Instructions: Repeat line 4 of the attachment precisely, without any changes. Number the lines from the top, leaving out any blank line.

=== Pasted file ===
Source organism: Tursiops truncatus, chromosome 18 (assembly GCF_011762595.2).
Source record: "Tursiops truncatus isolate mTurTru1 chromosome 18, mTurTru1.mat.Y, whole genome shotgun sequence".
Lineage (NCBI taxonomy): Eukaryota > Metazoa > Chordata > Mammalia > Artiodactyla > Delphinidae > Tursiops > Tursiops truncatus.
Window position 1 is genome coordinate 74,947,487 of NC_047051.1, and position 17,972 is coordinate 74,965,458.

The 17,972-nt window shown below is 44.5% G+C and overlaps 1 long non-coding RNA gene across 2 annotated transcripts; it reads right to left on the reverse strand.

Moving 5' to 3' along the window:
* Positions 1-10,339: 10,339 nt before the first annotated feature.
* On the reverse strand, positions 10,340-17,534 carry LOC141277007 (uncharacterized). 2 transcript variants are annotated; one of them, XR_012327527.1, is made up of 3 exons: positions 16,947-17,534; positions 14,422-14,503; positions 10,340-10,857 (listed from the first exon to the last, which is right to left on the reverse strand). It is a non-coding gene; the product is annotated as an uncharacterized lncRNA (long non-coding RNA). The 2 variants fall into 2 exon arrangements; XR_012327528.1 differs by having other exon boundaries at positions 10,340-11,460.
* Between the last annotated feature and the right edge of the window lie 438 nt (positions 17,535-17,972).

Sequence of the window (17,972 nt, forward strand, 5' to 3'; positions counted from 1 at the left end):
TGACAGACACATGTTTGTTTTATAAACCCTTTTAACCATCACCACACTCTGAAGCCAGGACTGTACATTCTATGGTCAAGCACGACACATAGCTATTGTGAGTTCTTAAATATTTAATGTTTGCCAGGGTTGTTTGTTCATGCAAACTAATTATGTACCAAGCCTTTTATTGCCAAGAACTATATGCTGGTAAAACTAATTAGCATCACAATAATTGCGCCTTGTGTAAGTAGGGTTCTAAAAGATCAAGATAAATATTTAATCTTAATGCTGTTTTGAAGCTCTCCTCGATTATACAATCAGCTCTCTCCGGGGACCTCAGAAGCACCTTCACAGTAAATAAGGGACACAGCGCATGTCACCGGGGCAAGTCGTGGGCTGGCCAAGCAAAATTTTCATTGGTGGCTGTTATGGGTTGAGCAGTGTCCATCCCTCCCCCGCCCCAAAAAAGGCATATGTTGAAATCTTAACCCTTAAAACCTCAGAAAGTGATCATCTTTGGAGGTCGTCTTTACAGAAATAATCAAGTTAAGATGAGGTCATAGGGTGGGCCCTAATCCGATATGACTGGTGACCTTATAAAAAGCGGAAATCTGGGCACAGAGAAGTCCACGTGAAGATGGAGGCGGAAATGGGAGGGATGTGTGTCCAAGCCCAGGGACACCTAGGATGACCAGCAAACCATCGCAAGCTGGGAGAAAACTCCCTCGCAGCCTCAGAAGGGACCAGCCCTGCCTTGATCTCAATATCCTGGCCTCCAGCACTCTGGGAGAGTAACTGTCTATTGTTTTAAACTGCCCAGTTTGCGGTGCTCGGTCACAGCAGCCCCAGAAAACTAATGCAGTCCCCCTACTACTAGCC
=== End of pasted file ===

Window position 1 is genome coordinate 74,947,487 of NC_047051.1, and position 17,972 is coordinate 74,965,458.